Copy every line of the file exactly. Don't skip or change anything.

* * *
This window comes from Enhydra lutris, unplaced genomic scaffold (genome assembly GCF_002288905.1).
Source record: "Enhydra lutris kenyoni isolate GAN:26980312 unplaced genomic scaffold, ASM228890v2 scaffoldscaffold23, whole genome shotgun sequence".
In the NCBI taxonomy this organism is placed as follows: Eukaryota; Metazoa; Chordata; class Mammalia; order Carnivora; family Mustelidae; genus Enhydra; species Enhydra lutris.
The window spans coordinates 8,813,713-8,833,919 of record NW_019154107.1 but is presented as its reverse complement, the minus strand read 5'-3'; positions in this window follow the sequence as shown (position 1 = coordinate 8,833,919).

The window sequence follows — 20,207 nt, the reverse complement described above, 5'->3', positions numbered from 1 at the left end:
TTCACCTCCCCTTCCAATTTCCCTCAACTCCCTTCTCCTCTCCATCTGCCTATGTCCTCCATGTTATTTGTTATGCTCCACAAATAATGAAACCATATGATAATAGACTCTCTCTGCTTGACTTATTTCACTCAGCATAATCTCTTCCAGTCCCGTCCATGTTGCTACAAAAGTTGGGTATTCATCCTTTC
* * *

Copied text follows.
This window comes from Enhydra lutris, unplaced genomic scaffold (genome assembly GCF_002288905.1).
Source record: "Enhydra lutris kenyoni isolate GAN:26980312 unplaced genomic scaffold, ASM228890v2 scaffoldscaffold23, whole genome shotgun sequence".
In the NCBI taxonomy this organism is placed as follows: Eukaryota; Metazoa; Chordata; class Mammalia; order Carnivora; family Mustelidae; genus Enhydra; species Enhydra lutris.
The window spans coordinates 8,813,713-8,833,919 of record NW_019154107.1 but is presented as its reverse complement, the minus strand read 5'-3'; positions in this window follow the sequence as shown (position 1 = coordinate 8,833,919).

The window sequence follows — 20,207 nt, the reverse complement described above, 5'->3', positions numbered from 1 at the left end:
TTCACCTCCCCTTCCAATTTCCCTCAACTCCCTTCTCCTCTCCATCTGCCTATGTCCTCCATGTTATTTGTTATGCTCCACAAATAATGAAACCATATGATAATAGACTCTCTCTGCTTGACTTATTTCACTCAGCATAATCTCTTCCAGTCCCGTCCATGTTGCTACAAAAGTTGGGTATTCATCCTTTC